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Promising new Australian cancer drug licensed to US pharmaceutical company

( Xinhua ) Updated: 2016-02-01 15:26:52

A promising new Australian cancer drug has been licensed to a US pharmaceutical company in the hope that it might contribute to a reduction in the cancer mortality rate.

The drug, developed by the Cancer Therapeutics CRC (CTx) in Australia, has the potential to limit and restrict the effectiveness of a protein found in lung cancer, breast cancer and colorectal cancer, and was sold to US pharmaceutical giant Merck US for $514 million.

Merck US has indicated it will now further develop the drug, with an aim to take it to clinical trials in the near future.

According to the Commonwealth Scientific and Industrial Research Organisation's (CSIRO) Dr Tom Peat, the protein, PRMT5, is linked with high cancer mortality rates, and the revolutionary drug limits its influence in cancer cells, meaning a better chance of survival for cancer sufferers.

"Patients who have these types of cancers often have high levels of this protein, which is unfortunately also linked to poor survival rates," Peat said in a statement on Monday.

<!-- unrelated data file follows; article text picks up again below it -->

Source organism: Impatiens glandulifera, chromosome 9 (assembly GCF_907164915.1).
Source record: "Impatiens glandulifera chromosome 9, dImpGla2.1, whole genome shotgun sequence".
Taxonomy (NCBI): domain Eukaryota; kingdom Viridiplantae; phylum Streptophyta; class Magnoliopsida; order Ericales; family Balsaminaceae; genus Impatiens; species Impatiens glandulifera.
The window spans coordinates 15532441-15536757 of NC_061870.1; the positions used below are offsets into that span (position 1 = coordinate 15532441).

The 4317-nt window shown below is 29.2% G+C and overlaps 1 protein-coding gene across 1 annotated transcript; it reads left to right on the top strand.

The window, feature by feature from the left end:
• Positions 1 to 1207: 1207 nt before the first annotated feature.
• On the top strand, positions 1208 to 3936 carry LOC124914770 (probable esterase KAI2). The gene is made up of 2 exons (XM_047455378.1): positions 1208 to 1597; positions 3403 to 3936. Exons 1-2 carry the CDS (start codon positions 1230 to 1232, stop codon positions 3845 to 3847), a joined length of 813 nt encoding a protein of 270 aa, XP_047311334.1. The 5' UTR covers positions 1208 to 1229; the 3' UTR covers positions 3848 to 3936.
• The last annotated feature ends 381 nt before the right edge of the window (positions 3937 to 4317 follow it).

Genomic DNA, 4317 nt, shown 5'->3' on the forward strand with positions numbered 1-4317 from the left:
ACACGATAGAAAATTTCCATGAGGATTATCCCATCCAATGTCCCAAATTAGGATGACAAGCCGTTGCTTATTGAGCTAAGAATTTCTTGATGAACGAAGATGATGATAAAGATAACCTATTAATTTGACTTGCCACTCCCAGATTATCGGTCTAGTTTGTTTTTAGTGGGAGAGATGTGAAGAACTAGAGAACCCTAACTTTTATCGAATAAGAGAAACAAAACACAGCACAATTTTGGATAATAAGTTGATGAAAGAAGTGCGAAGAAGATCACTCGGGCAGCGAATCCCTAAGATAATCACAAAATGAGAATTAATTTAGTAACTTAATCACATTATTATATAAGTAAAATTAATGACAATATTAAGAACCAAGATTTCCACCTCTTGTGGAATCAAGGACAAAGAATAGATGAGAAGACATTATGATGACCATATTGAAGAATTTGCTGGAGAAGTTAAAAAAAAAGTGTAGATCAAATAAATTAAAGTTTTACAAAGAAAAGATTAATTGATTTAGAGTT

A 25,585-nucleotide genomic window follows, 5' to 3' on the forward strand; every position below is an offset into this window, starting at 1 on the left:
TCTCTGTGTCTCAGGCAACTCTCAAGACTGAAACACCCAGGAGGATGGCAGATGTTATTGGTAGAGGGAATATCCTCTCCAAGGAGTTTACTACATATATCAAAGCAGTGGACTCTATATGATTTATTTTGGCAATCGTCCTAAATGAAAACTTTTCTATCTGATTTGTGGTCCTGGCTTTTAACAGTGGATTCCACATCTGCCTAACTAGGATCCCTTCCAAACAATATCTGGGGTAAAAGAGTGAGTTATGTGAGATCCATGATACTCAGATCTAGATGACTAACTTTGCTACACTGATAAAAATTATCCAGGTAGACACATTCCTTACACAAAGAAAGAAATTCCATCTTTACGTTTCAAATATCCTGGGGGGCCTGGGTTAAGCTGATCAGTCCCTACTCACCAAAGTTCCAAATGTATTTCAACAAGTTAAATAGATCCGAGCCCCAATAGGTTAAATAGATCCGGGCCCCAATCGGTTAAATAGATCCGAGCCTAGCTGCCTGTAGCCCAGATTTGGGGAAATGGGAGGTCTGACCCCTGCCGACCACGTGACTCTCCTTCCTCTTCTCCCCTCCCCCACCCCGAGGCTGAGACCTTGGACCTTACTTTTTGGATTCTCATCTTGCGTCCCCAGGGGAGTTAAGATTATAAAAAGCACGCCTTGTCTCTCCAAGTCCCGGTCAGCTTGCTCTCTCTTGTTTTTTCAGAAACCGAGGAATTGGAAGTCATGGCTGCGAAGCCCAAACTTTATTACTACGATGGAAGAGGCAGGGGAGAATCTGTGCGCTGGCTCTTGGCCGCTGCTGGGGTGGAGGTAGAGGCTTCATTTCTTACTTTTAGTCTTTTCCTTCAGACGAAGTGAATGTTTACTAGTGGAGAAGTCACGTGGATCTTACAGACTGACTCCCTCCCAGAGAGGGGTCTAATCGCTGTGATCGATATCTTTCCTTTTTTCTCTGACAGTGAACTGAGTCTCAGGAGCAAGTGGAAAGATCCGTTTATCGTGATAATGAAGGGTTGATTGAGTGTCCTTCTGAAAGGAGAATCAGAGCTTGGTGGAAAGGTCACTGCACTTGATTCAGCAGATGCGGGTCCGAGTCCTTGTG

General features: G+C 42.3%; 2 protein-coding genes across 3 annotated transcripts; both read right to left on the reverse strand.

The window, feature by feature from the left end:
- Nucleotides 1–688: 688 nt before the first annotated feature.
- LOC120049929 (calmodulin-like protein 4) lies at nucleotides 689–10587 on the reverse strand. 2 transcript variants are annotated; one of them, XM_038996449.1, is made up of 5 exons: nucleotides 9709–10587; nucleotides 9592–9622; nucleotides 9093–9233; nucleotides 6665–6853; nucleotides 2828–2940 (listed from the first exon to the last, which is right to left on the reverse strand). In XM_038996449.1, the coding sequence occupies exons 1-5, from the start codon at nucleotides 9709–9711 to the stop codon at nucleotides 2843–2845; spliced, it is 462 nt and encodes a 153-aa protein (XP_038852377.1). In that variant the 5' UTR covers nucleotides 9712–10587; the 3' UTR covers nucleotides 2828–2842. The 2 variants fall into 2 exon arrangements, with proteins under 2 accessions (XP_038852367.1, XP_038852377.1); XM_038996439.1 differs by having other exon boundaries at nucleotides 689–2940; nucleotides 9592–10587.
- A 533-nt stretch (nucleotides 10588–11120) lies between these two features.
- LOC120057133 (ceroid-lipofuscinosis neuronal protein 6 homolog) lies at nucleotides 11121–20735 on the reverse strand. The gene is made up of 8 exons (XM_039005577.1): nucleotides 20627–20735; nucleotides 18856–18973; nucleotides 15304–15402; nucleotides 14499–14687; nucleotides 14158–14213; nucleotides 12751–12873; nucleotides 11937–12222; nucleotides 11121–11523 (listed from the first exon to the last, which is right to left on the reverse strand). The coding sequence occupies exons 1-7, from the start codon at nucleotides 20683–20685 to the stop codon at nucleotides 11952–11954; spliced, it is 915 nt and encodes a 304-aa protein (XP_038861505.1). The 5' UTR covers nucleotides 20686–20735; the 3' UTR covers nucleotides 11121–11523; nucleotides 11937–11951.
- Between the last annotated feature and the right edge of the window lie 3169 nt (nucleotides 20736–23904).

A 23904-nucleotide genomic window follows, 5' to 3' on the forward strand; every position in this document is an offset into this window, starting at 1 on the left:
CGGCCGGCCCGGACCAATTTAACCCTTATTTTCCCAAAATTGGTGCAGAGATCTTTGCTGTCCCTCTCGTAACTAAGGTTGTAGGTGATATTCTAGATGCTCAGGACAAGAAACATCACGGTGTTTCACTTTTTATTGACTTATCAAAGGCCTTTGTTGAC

"The CTx consortium was able to develop a drug that binds to this protein, allowing it to target the cancerous cells."

Peat said the CSIRO, in association with the CTx, contributed live protein cells for testing the drug for its effectiveness to incapacitate the protein.

"Access to high quality protein is absolutely critical in structural biology approaches to drug discovery, and CSIRO is pleased to be able to contribute this key capability," Peat said.

"We're thrilled to be part of this development, which has the potential to make a real difference for patients here in Australia and around the globe."

CTx chief executive, Dr Wawrick Tong described it as "a great result for Australian science," saying it further demonstrates what can be achieved when science and commercialization capabilities unite."

Merck US hopes the drug will be viable for commercial use following extensive clinical trials.

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